Believe it or not, when you cut through all that Senator Kerry does have a coherent, though immoral, position: no matter how brutal or even genocidal Saddam Hussein was and no matter how flagrantly he flaunted international law, the Senator would not have removed him from power by military means unless he was 100% certain that Iraq had WMD.

Since even his use of WMD apparently does not allow us 100% certainty, there's no reason to believe Saddam would not still be in power under a President Kerry.

Posted by Orrin Judd at September 21, 2004 8:13 PM

How did Kerry vote on the war in Bosnia? As far as I know the only rationale for going into that one (aside from the wag the dog conspiracy theories) was that Milosevic was killing and torturing innocents by the millions? If he was for the war to remove a murdering SOB that wasn't threatening America when a Democrat was in power, but against removing a murdering SOB who was threatening America, that takes the last fig leaf of consistency out of the argument.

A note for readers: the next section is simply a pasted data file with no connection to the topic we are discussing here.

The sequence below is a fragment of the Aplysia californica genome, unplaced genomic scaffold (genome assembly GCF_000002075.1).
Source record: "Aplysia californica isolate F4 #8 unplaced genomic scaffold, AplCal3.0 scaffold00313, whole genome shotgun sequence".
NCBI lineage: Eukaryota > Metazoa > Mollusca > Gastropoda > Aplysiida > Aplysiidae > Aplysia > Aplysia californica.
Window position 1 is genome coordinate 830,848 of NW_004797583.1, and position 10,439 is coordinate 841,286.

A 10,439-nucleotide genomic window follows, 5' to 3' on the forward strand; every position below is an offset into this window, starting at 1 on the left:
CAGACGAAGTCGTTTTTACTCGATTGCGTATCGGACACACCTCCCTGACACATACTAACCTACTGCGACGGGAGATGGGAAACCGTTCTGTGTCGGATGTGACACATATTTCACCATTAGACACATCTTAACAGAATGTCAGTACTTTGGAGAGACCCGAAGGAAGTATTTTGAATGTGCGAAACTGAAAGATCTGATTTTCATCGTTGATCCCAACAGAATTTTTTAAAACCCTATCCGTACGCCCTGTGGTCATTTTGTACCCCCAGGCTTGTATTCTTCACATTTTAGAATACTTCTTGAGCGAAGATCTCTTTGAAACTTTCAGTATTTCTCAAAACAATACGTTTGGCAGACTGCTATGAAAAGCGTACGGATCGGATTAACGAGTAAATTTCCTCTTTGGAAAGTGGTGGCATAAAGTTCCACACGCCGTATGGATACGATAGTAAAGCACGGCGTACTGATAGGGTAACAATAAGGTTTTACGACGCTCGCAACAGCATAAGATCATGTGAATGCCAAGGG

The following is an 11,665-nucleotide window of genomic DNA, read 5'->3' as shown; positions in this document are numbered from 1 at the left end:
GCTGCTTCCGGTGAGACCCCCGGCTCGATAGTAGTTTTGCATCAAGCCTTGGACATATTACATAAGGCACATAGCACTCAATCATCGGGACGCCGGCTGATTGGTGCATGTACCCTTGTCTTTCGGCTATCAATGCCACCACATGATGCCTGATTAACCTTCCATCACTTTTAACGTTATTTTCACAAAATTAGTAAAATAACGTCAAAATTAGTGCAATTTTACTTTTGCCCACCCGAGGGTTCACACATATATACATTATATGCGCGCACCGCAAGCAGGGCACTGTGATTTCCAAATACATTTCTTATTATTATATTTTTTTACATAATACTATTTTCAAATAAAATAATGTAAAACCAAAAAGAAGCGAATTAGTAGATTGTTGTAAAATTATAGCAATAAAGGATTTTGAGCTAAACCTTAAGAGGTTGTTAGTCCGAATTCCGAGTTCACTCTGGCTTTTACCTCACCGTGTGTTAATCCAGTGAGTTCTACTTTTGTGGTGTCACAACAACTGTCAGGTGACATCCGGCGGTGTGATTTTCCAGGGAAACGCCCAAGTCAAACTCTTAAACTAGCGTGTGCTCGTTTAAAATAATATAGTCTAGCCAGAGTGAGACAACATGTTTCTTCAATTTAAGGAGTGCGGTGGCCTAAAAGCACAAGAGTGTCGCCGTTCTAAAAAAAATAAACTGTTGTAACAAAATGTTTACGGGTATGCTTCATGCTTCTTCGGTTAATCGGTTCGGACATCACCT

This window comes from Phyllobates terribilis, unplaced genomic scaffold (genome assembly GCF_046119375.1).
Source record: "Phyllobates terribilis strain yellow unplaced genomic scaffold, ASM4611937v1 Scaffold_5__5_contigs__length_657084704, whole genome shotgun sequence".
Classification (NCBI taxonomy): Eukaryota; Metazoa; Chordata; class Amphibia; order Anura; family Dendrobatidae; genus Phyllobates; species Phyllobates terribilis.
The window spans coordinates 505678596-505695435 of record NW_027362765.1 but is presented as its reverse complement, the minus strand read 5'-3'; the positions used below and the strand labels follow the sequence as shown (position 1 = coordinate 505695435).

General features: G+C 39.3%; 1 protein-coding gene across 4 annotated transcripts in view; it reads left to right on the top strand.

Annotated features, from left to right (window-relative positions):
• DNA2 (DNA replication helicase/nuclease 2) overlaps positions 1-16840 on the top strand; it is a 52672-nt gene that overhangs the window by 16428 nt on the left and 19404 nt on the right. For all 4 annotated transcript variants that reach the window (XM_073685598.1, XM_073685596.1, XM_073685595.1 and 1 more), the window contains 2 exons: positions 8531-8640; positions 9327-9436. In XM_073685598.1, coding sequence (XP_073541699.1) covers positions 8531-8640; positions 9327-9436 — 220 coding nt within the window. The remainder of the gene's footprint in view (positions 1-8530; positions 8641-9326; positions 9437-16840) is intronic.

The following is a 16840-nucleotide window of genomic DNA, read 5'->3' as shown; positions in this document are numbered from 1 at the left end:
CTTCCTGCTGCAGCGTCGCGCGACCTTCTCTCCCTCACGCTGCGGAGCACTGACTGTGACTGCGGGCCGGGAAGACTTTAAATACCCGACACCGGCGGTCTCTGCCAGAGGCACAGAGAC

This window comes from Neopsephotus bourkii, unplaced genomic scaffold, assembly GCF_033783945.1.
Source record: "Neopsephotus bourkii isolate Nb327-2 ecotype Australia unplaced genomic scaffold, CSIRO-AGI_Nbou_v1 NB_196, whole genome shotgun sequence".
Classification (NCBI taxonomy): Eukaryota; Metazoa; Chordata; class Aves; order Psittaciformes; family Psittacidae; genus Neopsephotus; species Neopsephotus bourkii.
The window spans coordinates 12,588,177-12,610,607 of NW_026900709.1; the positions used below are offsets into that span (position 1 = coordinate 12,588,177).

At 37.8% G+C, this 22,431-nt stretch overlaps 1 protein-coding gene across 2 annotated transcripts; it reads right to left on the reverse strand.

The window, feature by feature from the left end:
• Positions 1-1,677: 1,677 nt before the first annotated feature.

Posted by: MarkD at September 21, 2004 9:12 PM

Bloody heck. I could wake from a sound sleep at 5:30am, walk straight into a room full of reporters and give a better answer supporting Kerry's position than Kerry did.

And I detest Kerry's position.

Posted by: Jeff Guinn at September 21, 2004 9:20 PM

Kerry did vote to go into Bosnia in '95, so yes, the party of the president seems to be the deciding factor.

Posted by: PapayaSF at September 21, 2004 10:51 PM

Saddam would still be in power under President Gore as well, with the added bonus of having the UN sanctions ended.

Sen. Kerry's position, as stated by you, may be immoral, but it's certainly Constitutional.
While I agree to some extent with what Bush has done, I also think that there are some moral problems with ordering Americans into harm's way, for the primary benefit of another nation or peoples.
I'd be much happier if America had an Expeditionary branch of the military, where it was clear in advance that those who joined would be fighting for a higher set of goals than "the American way of life".

Posted by: Michael Herdegen at September 21, 2004 11:27 PM

Michael - "ordering Americans into harm's way for the primary benefit of other nations or peoples" - so your belief is that removing the Taliban and Saddam had no benefit whatsoever for the US? And by removing a threat to our allies we indirectly helped ourselves? By this reasoning I guess the US should have stayed out of WWI, WWII, and the cold war.